Liberals have been jumping on Federal Housing Finance Agency (FHFA) leader Ed DeMarco for not allowing principal reduction for mortgages held by Fannie Mae and Freddie Mac. Such a policy would bring many homeowners above water and allow them to refinance at lower interest rates and afford their mortgages. Here’s Krugman:
In any case, however, deciding whether debt relief is a good policy for the nation as a whole is not DeMarco’s job. His job — as long as he keeps it, which I hope is a very short period of time — is to run his agency. If the Secretary of the Treasury, acting on behalf of the president, believes that it is in the national interest to spend some taxpayer funds on debt relief, in a way that actually improves the FHFA’s budget position, the agency’s director has no business deciding on his own that he prefers not to act.
I don’t know what DeMarco’s specific legal mandate is. But there is simply no way that it makes sense for an agency director to use his position to block implementation of the president’s economic policy, not because it would hurt his agency’s operations, but simply because he disagrees with that policy.
That’s 100% correct and it’s terrible that DeMarco is overstepping his bounds. However, DeMarco also made one good point:
Perhaps the greatest risk of the Enterprises’ allowing principal forgiveness is one with far more significant long-term consequences for mortgage credit availability. Fundamentally, principal forgiveness rewrites a contract in a way that other loan modification programs do not. Forgiving debt owed pursuant to a lawful, valid contract risks creating a longer-term view by investors that the mortgage contract is less secure than ever before. Longer-term, this view could lead to higher mortgage rates, a constriction in mortgage credit lending or both, outcomes that would be inconsistent with FHFA’s mandate to promote stability and liquidity in mortgage markets and access to mortgage credit.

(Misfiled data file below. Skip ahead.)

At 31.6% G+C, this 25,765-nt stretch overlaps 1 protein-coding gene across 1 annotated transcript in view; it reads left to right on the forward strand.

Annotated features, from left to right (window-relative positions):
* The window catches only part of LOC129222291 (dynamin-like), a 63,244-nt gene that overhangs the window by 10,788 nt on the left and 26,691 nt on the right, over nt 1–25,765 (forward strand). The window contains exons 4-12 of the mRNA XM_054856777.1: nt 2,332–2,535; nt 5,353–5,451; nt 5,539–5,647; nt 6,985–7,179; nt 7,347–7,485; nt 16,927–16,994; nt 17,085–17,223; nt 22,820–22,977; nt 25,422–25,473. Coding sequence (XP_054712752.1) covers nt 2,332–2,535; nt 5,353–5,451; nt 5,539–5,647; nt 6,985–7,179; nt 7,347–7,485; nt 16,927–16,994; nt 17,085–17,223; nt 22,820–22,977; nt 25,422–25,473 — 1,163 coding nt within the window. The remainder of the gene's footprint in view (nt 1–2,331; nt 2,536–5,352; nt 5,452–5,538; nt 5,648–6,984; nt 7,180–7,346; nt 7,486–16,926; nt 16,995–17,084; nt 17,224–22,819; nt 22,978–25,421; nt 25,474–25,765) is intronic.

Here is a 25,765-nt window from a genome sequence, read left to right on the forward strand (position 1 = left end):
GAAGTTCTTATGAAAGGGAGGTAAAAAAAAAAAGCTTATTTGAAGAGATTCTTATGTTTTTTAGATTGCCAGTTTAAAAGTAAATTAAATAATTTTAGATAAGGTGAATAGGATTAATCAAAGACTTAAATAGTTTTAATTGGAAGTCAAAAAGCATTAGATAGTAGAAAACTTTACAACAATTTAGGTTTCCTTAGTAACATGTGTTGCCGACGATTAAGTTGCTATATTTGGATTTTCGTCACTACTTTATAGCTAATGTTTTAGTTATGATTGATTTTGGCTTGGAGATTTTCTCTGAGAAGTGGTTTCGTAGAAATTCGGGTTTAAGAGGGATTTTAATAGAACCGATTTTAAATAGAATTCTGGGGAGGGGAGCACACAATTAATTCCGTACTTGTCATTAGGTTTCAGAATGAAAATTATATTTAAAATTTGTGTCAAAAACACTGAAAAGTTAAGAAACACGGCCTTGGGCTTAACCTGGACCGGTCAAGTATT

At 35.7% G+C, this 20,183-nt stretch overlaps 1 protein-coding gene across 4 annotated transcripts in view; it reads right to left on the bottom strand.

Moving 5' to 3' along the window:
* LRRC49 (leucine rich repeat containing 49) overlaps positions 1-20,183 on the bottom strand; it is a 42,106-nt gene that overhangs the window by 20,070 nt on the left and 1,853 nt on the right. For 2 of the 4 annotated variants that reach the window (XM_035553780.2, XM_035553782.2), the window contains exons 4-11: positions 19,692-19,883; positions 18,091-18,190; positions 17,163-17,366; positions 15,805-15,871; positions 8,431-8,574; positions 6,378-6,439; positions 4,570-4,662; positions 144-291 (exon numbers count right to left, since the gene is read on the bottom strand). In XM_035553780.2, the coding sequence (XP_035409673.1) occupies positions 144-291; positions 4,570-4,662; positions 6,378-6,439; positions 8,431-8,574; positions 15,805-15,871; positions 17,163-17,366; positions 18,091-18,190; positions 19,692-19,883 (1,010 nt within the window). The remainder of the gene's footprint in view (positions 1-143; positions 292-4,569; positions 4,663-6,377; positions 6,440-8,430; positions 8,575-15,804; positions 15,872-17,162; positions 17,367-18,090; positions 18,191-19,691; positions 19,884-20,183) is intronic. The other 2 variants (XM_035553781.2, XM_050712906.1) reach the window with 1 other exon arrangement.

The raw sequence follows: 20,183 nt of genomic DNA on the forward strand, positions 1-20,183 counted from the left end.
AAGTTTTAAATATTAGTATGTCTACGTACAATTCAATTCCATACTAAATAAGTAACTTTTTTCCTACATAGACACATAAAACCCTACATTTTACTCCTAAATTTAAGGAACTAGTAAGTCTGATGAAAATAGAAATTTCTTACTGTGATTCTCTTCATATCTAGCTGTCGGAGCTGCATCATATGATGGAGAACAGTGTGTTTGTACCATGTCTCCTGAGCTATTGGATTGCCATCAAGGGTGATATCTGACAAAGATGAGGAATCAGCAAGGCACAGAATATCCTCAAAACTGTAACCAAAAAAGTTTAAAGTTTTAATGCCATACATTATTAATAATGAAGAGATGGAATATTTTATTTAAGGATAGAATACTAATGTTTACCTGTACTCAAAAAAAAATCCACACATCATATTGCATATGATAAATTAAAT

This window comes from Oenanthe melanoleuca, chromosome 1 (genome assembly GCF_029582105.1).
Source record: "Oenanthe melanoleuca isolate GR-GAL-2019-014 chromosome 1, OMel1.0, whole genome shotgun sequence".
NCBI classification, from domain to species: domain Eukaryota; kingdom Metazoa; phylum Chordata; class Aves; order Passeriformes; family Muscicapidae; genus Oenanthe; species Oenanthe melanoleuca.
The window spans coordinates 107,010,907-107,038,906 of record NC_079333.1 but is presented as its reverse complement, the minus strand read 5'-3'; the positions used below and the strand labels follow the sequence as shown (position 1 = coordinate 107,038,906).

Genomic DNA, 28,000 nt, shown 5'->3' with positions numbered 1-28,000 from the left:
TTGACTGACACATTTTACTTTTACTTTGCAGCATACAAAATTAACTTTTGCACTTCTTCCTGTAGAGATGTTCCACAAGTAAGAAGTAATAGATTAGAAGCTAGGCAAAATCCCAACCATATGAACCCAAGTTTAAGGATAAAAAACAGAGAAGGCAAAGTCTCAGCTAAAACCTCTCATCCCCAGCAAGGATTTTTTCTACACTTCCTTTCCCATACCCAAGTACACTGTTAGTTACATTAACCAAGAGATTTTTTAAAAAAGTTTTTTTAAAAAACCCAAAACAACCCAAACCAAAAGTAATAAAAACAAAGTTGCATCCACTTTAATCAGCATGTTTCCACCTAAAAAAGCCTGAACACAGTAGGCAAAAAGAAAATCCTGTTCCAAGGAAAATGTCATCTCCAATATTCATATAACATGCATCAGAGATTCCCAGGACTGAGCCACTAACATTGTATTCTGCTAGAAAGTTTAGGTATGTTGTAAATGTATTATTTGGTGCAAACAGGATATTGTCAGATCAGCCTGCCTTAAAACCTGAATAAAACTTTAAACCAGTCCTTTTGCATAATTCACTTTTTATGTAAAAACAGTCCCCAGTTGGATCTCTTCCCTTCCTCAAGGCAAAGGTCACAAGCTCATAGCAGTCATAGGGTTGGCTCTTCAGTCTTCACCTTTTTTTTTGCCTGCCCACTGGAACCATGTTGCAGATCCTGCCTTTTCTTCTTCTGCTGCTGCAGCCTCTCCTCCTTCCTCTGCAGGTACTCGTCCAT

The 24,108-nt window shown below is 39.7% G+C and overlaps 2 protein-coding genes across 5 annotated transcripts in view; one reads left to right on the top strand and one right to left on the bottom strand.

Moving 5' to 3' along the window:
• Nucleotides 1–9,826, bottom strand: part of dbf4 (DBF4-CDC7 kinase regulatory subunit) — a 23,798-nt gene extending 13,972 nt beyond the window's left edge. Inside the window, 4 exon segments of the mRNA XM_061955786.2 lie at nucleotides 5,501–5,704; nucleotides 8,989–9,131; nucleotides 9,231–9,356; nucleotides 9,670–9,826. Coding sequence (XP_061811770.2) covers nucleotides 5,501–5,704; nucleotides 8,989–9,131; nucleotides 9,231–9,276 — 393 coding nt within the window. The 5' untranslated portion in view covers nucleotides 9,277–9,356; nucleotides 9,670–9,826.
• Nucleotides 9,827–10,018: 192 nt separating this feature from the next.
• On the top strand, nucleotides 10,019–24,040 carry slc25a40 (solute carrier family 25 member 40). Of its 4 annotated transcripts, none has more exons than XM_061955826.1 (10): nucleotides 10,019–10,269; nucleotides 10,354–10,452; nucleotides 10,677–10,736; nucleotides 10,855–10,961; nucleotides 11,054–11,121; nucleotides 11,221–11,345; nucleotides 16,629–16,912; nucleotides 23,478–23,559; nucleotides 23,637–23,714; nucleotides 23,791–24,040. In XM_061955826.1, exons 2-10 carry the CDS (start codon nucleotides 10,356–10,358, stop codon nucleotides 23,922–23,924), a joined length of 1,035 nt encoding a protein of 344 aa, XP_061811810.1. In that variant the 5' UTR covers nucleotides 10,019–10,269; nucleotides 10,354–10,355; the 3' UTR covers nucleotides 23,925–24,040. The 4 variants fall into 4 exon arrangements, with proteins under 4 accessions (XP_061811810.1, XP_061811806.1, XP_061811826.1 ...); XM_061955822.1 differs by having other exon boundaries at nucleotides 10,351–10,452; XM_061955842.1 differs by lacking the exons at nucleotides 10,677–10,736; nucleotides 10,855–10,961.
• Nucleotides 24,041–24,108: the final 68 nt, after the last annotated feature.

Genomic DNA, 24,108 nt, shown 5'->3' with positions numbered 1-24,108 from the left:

I’ve talked about this before in using eminent domain for principal reduction. It’s a real issue that many economic bloggers are overlooking. Here’s Felix Salmon’s response: Continue reading “DeMarco’s One Correct Point”